This is not quite right, however, as shown by the following paradox. The coordinate invariance of general relativity tells us that if all clocks, everywhere in the universe, were to slow down simultaneously (with simultaneity defined in any way we like), there would be no observable consequences. This implies that the spacetime

\[ds^2 = −t \,dt^2 − d \ell^{2},\]

where

\[d \ell^{2} = dx^2 + dy^2 + dz^2,\]

is empirically indistinguishable from a flat spacetime. Starting from t = \(− \infty\), the positive g_{tt}_{ }component of the metric shrinks uniformly, which should be harmless. We can indeed verify by direct evaluation of the Riemann tensor that this is a flat spacetime (problem 10). But for t > 0 the signature of the metric switches from + − −− to − − −−, i.e., from Lorentzian (|s| = 2) to Euclidean (|s| = 4). This is disquieting. For t < 0, the metric is a perfectly valid description of our own universe (which is approximately flat). Time passes, and there is no sign of any impending disaster. Then, suddenly, at some point in time, the entire structure of spacetime undergoes a horrible spasm. This is a paradox, because we could just as well have posed our initial conditions using some other coordinate system, in which the metric had the familiar form ds^{2} = dt^{2} −d\(\ell^{2}\). General relativity is supposed to be agnostic about coordinates, but a choice of coordinate leads to a differing prediction about the signature, which is a coordinate-independent quantity.

We are led to the resolution of the paradox if we explicitly construct the coordinate transformation involved. In coordinates (t, x, y, z), we have ds^{2} = −t dt^{2} − d\(\ell^{2}\). We would like to find the relationship between t and some other coordinate u such that we recover the familiar form ds^{2} = du^{2} −d\(\ell^{2}\) for the metric. The tensor transformation law gives

\[\begin{split} g_{tt} &= \left(\dfrac{\partial u}{\partial t}\right)^{2} g_{uu} \\ -t &= \left(\dfrac{\partial u}{\partial t}\right)^{2} \end{split}\]

with solution

\[u = \pm \frac{2}{3} t^{\frac{3}{2}}, \quad t < 0 \ldotp\]

There is no solution for t > 0.

If physicists living in this universe, at t < 0, for some reason choose t as their time coordinate, there is in fact a way for them to tell that the cataclysmic event at t = 0 is not a reliable prediction. At t = 0, their metric’s time component vanishes, so its signature changes from + − −− to 0 − −−. At that moment, the machinery of the standard tensor formulation of general relativity breaks down. For example, one can no longer raise indices, because g^{ab} is the matrix inverse of g_{ab}, but g_{ab} is not invertible. Since the field equations are ultimately expressed in terms of the metric using machinery that includes raising and lowering of indices, there is no way to apply them at t = 0. They do not make a false prediction of the end of the world; they fail to make any prediction at all. Physicists accustomed to working in terms of the t coordinate can simply throw up their hands and say that they have no way to predict anything at t > 0. But they already know that their spacetime is one whose observables, such as curvature, are all constant with respect to time, so they should ask why this perfect symmetry is broken by singling out t = 0. There is physically nothing that should make one moment in time different than any other, so choosing a particular time to call t = 0 should be interpreted merely as an arbitrary choice of the placement of the origin of the coordinate system. This suggests to the physicists that all of the problems they’ve been having are not problems with any physical meaning, but merely problems arising from a poor choice of coordinates. They carry out the calculation above, and discover the u time coordinate. Expressed in terms of u, the metric is well behaved, and the machinery of prediction never breaks down.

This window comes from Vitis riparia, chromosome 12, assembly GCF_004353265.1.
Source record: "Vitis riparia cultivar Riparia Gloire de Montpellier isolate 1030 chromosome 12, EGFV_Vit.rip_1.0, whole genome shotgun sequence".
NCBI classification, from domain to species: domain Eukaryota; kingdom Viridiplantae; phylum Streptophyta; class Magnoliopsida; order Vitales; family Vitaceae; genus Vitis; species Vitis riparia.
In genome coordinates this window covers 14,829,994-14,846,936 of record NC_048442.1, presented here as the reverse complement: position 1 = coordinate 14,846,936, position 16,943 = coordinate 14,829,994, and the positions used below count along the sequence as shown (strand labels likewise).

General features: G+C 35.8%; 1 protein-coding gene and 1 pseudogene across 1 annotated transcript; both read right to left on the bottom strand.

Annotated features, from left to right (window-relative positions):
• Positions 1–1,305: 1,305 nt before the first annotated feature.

The paradox posed earlier is resolved because Sylvester’s law of inertia only applies to a *nonsingular *transformation S. If S had been singular, then the S^{−1} referred to in the theorem wouldn’t even have existed. But the transformation from u to t has \(\frac{\partial t}{\partial u}\) = 0 at u = t = 0, so it is singular. This is all in keeping with the general philosophy of coordinate-invariance in relativity, which is that only smooth, one-to-one coordinate transformations are allowed. Someone who has found a lucky coordinate like u, and who then contemplates transforming to t, should realize that it isn’t a good idea, because the transformation is not smooth and one-to-one. Someone who has started by working with an unlucky coordinate like t finds that the machinery breaks down at t = 0, and concludes that it would be a good idea to search for a more useful set of coordinates. This situation can actually arise in practical calculations.

What about our original question: could the signature of spacetime actually change at some boundary? The answer is now clear. Such a change of signature is something that could conceivably have intrinsic physical meaning, but if so, then the standard formulation of general relativity is not capable of making predictions about it. There are other formulations of general relativity, such as Ashtekar’s, that are ordinarily equivalent to Einstein’s, but that are capable of making predictions about changes of signature. However, there is more than one such formulation, and they do not agree on their predictions about signature changes.